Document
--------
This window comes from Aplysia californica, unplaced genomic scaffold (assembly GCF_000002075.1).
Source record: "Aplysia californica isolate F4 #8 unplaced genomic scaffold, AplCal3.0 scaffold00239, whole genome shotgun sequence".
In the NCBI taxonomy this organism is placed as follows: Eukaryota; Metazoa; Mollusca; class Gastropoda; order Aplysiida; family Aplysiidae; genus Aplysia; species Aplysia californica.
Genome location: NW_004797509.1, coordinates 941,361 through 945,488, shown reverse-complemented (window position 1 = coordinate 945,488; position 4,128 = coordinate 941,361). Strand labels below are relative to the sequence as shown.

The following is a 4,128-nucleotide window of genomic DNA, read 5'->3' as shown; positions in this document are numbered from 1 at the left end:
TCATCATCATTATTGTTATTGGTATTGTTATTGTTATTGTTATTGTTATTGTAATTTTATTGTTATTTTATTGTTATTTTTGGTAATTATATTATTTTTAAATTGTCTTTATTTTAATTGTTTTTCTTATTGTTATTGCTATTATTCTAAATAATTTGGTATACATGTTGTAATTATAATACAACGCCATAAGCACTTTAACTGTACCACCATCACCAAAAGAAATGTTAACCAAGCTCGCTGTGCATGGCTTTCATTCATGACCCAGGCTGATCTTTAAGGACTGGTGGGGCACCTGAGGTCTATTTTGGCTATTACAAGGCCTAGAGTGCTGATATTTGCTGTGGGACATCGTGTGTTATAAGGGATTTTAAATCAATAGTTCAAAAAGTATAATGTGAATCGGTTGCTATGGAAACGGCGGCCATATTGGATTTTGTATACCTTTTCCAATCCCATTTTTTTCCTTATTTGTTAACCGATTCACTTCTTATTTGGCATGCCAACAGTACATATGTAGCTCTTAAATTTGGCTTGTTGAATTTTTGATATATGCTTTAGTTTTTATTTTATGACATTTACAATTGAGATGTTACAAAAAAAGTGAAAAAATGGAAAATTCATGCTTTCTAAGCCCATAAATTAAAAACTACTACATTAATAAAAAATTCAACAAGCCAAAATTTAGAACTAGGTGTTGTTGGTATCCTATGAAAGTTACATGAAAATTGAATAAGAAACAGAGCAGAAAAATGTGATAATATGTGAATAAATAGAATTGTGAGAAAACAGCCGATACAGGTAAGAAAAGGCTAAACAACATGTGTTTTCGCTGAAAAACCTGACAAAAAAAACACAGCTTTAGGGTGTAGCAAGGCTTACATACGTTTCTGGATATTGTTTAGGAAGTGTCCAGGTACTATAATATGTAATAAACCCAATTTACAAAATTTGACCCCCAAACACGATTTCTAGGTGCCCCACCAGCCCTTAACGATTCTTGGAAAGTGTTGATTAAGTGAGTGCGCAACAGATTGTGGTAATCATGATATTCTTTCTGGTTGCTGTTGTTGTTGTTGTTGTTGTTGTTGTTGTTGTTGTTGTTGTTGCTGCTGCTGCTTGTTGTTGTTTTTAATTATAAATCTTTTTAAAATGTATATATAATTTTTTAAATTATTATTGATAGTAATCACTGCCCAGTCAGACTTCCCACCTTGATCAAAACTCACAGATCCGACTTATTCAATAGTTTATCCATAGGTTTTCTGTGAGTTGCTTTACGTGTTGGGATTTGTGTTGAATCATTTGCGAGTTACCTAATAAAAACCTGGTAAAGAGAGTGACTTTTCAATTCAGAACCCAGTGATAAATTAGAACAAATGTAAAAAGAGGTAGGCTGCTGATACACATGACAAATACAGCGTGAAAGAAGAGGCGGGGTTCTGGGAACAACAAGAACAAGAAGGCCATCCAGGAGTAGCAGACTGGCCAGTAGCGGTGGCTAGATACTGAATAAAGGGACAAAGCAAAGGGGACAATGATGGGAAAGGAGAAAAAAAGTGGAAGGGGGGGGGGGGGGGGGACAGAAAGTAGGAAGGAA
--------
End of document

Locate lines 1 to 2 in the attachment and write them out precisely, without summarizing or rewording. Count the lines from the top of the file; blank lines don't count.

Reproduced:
This window comes from Aplysia californica, unplaced genomic scaffold (assembly GCF_000002075.1).
Source record: "Aplysia californica isolate F4 #8 unplaced genomic scaffold, AplCal3.0 scaffold00239, whole genome shotgun sequence".